Scientists have for the first time captured the complex dynamics of particle movement in granular materials, helping to explain why mixed nuts often see the larger Brazil nuts gather at the top. The findings could have vital impact on industries struggling with the phenomenon, such as pharmaceuticals and mining.

Self-propelling self-navigating vehicles a step closer

Vehicles that can propel themselves along the water and self-navigate around any object in their path could soon be a reality thanks to new research from The Australian National University (ANU).

Modeling collisions between argon nuclei and neutrinos from a supernova

Massive stars end their lives in explosions called core-collapse supernovae. These explosions produce very large numbers of weakly interacting particles called neutrinos. Scientists working on the Deep Underground Neutrino Experiment, hosted by Fermilab, are seeking to perform a detailed measurement of supernova neutrinos. This effort could lead to groundbreaking discoveries in particle physics and astrophysics, including the first observation of the transition of a supernova into a neutron star or black hole.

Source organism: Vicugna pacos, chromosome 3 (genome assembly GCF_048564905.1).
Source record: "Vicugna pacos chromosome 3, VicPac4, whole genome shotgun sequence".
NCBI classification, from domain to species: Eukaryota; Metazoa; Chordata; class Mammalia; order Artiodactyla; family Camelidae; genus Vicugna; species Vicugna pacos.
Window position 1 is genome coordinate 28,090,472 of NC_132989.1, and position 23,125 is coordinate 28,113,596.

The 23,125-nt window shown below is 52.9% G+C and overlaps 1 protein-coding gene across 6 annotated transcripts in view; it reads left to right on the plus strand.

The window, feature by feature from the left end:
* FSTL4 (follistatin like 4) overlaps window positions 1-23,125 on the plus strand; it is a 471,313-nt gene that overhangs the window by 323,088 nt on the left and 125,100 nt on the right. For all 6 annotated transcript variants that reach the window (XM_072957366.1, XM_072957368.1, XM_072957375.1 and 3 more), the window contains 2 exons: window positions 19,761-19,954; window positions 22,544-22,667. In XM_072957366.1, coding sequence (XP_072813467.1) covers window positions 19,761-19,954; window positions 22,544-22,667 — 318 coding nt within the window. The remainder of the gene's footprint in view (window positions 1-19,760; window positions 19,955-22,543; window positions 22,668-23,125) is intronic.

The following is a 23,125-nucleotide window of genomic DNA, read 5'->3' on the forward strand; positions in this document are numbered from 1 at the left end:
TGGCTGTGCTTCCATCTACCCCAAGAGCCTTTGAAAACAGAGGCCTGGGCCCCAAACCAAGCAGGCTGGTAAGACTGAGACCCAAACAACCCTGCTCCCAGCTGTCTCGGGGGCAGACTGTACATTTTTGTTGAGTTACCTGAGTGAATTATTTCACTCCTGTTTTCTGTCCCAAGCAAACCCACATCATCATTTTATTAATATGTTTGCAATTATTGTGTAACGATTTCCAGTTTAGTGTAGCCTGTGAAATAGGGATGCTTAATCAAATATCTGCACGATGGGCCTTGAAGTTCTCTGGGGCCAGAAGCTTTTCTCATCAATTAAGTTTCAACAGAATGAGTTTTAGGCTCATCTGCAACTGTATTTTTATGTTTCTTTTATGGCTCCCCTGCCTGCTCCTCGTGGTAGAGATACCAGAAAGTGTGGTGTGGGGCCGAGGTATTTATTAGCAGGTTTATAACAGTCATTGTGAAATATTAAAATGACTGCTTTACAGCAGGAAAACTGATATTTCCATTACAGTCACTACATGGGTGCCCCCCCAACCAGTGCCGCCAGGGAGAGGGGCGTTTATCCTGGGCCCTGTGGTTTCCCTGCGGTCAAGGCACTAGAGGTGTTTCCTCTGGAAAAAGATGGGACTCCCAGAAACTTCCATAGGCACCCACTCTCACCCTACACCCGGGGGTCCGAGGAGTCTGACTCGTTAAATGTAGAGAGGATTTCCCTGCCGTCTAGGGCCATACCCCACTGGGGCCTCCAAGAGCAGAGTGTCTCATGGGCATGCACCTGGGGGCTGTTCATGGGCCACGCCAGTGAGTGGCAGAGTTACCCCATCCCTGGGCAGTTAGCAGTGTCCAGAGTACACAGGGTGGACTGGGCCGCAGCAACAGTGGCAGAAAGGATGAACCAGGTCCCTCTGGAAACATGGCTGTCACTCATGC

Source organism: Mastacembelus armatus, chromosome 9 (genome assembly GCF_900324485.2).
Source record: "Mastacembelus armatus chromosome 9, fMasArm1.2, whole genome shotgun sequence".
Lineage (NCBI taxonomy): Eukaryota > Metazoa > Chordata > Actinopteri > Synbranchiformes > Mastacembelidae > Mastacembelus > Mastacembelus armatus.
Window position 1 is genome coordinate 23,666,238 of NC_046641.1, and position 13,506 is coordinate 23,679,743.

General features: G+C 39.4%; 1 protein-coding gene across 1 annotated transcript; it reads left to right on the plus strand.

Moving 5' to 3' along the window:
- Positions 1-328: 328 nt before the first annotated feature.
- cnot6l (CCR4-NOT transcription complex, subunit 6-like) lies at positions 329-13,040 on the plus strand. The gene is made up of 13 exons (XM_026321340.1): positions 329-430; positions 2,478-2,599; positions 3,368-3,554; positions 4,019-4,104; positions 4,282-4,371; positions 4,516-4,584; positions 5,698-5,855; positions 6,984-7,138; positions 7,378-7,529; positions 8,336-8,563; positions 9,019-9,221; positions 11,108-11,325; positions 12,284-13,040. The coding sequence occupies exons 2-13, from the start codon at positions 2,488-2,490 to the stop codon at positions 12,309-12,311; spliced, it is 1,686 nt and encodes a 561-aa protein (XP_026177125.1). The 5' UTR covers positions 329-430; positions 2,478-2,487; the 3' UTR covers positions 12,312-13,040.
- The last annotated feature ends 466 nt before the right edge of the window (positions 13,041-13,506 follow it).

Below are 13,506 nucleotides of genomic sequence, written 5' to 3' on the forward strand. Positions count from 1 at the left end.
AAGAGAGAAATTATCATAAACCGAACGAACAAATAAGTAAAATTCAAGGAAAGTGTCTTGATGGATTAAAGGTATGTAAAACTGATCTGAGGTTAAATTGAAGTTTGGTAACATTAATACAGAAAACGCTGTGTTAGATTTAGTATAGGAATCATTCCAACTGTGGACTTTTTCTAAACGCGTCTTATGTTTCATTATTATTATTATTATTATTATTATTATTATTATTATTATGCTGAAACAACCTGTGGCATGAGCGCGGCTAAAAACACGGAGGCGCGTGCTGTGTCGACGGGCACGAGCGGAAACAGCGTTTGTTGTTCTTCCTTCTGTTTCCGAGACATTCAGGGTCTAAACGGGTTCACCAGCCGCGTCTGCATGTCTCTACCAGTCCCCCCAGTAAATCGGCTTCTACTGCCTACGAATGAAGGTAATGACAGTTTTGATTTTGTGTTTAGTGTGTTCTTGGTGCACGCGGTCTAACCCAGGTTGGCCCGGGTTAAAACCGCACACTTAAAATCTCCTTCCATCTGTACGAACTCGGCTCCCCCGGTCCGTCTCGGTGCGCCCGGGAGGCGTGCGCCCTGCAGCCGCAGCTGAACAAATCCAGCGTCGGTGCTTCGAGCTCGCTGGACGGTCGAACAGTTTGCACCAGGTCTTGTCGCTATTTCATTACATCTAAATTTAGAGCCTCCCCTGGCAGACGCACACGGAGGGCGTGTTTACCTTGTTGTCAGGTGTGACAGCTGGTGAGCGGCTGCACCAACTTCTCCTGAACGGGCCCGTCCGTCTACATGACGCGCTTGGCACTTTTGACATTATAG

Researchers use laser paintbrush to create miniature masterpieces

Researchers are blurring the lines between science and art by showing how a laser can be used to create artistic masterpieces in a way that mirrors classical paints and brushes. The new technique not only creates paint-like strokes of color on metal but also offers a way to change or erase colors.

Astronomy and Space news

Ingenuity helicopter successfully flew on Mars (Update)